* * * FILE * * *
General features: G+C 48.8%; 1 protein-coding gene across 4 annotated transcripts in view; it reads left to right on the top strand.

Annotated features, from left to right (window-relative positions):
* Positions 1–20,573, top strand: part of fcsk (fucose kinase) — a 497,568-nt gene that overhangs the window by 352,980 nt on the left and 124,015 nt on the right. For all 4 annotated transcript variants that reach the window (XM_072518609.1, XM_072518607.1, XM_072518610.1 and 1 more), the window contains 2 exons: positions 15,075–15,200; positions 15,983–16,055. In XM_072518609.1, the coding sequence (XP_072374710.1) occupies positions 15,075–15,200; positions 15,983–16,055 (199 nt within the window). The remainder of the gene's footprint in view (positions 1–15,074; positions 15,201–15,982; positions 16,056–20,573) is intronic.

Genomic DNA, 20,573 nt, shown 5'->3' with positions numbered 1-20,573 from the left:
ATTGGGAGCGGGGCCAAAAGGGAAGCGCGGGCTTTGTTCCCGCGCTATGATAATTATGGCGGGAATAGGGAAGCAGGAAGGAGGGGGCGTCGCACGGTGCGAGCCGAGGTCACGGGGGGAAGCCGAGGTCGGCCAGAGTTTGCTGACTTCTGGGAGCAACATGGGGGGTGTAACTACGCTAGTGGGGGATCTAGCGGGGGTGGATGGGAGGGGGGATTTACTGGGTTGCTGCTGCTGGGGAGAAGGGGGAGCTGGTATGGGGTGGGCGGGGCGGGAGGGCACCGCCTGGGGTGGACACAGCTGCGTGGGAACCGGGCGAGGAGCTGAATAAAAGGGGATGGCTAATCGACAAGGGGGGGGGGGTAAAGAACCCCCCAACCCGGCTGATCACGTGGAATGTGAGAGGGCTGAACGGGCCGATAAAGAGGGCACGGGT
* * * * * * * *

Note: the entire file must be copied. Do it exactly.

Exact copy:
General features: G+C 48.8%; 1 protein-coding gene across 4 annotated transcripts in view; it reads left to right on the top strand.

Annotated features, from left to right (window-relative positions):
* Positions 1–20,573, top strand: part of fcsk (fucose kinase) — a 497,568-nt gene that overhangs the window by 352,980 nt on the left and 124,015 nt on the right. For all 4 annotated transcript variants that reach the window (XM_072518609.1, XM_072518607.1, XM_072518610.1 and 1 more), the window contains 2 exons: positions 15,075–15,200; positions 15,983–16,055. In XM_072518609.1, the coding sequence (XP_072374710.1) occupies positions 15,075–15,200; positions 15,983–16,055 (199 nt within the window). The remainder of the gene's footprint in view (positions 1–15,074; positions 15,201–15,982; positions 16,056–20,573) is intronic.

Genomic DNA, 20,573 nt, shown 5'->3' with positions numbered 1-20,573 from the left:
ATTGGGAGCGGGGCCAAAAGGGAAGCGCGGGCTTTGTTCCCGCGCTATGATAATTATGGCGGGAATAGGGAAGCAGGAAGGAGGGGGCGTCGCACGGTGCGAGCCGAGGTCACGGGGGGAAGCCGAGGTCGGCCAGAGTTTGCTGACTTCTGGGAGCAACATGGGGGGTGTAACTACGCTAGTGGGGGATCTAGCGGGGGTGGATGGGAGGGGGGATTTACTGGGTTGCTGCTGCTGGGGAGAAGGGGGAGCTGGTATGGGGTGGGCGGGGCGGGAGGGCACCGCCTGGGGTGGACACAGCTGCGTGGGAACCGGGCGAGGAGCTGAATAAAAGGGGATGGCTAATCGACAAGGGGGGGGGGGTAAAGAACCCCCCAACCCGGCTGATCACGTGGAATGTGAGAGGGCTGAACGGGCCGATAAAGAGGGCACGGGT